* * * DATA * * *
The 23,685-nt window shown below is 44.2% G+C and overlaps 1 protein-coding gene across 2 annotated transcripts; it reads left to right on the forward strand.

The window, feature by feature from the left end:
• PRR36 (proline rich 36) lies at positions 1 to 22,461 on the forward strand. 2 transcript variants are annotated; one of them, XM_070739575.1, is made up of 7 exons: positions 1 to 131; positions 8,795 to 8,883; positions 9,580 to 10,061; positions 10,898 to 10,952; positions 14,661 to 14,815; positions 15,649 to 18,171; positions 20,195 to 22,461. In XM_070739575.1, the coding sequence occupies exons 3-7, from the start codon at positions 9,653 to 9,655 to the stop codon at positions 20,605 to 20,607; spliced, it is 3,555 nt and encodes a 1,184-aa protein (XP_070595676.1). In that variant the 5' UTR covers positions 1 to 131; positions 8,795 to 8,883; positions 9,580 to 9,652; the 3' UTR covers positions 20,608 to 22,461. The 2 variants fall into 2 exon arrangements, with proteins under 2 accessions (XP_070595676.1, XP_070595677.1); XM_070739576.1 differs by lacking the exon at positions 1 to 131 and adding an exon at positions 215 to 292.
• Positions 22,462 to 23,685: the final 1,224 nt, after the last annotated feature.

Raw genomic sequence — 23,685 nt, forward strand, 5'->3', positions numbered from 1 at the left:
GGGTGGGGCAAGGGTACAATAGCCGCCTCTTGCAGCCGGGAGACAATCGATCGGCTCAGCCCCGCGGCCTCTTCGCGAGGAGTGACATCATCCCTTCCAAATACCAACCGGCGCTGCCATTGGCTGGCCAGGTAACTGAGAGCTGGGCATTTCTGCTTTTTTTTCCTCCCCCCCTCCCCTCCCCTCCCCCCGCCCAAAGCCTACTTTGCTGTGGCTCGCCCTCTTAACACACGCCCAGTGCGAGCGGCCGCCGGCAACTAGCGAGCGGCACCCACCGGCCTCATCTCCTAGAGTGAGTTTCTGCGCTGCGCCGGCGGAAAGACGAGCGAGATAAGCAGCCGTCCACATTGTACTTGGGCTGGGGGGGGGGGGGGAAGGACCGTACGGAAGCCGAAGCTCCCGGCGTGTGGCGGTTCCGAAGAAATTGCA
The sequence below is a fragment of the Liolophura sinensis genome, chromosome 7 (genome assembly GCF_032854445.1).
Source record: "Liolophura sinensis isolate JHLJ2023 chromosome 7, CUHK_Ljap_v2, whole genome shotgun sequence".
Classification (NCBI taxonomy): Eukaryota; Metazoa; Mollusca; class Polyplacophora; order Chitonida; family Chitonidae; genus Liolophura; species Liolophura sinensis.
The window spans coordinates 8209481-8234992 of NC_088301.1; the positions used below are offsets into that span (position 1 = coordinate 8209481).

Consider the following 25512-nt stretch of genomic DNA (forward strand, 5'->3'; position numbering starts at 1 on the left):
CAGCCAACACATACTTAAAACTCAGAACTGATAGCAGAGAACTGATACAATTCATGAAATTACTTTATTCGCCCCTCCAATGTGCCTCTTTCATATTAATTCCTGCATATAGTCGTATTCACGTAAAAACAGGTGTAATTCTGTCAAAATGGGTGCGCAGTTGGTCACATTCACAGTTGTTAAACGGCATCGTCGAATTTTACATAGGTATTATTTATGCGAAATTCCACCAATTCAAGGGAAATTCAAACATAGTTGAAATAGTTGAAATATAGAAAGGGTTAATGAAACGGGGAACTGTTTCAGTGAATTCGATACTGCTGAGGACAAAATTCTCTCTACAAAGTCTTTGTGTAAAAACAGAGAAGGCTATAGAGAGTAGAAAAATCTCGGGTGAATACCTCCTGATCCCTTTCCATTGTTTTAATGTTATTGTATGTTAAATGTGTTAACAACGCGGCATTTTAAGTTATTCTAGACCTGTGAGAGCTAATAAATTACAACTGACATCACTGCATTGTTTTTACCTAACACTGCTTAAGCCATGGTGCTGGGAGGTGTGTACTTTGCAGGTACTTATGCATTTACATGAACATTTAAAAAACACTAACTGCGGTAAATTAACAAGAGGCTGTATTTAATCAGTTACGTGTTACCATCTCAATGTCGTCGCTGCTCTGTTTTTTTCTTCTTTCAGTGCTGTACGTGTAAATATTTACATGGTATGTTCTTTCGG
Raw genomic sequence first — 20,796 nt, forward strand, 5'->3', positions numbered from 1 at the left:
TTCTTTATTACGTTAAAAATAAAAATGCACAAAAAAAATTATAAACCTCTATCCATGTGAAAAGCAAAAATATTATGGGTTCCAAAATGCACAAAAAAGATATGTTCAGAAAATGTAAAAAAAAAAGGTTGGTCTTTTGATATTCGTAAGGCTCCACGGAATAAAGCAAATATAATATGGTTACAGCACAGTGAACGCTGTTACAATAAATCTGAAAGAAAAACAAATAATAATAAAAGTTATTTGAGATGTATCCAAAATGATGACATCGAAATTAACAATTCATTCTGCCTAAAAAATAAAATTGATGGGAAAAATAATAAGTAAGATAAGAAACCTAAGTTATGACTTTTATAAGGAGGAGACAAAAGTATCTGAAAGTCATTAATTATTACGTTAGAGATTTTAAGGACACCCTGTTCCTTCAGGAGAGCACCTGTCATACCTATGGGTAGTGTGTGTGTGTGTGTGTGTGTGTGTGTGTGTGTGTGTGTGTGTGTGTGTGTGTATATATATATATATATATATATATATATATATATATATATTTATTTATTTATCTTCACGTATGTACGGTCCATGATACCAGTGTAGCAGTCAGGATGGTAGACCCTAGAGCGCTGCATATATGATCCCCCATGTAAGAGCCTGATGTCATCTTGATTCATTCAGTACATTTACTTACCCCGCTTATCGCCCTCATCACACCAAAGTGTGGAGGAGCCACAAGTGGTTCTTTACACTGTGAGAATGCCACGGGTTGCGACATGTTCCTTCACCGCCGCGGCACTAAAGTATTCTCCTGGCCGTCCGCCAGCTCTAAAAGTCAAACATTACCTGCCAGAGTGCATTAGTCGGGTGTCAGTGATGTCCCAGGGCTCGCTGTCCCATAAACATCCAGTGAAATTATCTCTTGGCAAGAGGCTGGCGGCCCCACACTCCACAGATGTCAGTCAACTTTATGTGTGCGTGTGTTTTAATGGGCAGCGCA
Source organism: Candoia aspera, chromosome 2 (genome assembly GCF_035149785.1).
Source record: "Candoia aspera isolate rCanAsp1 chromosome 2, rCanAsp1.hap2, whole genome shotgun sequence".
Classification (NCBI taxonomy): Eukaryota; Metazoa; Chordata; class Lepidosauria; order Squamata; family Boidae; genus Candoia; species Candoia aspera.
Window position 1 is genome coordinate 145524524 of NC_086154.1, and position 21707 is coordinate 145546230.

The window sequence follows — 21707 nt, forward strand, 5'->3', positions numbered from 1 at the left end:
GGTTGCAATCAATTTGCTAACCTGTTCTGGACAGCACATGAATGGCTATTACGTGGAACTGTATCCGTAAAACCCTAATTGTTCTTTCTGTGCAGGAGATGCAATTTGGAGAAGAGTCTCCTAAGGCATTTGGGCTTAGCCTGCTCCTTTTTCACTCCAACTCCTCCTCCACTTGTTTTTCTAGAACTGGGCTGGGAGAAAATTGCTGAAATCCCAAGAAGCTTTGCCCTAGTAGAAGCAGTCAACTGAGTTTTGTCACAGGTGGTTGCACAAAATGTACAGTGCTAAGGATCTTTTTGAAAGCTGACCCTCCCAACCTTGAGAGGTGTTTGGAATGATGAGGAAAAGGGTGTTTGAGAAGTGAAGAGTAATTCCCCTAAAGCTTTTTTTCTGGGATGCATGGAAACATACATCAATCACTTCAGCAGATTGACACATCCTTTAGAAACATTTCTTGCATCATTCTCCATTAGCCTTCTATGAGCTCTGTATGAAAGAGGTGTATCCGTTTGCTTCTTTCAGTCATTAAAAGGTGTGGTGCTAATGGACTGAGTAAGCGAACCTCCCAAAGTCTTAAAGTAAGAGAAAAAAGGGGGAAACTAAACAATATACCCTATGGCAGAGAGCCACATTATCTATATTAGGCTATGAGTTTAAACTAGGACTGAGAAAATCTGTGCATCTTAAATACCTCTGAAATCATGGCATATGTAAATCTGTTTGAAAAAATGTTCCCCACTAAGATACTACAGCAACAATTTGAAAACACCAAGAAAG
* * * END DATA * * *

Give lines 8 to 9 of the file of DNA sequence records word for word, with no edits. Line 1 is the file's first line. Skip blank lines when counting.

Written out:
Source record: "Liolophura sinensis isolate JHLJ2023 chromosome 7, CUHK_Ljap_v2, whole genome shotgun sequence".
Classification (NCBI taxonomy): Eukaryota; Metazoa; Mollusca; class Polyplacophora; order Chitonida; family Chitonidae; genus Liolophura; species Liolophura sinensis.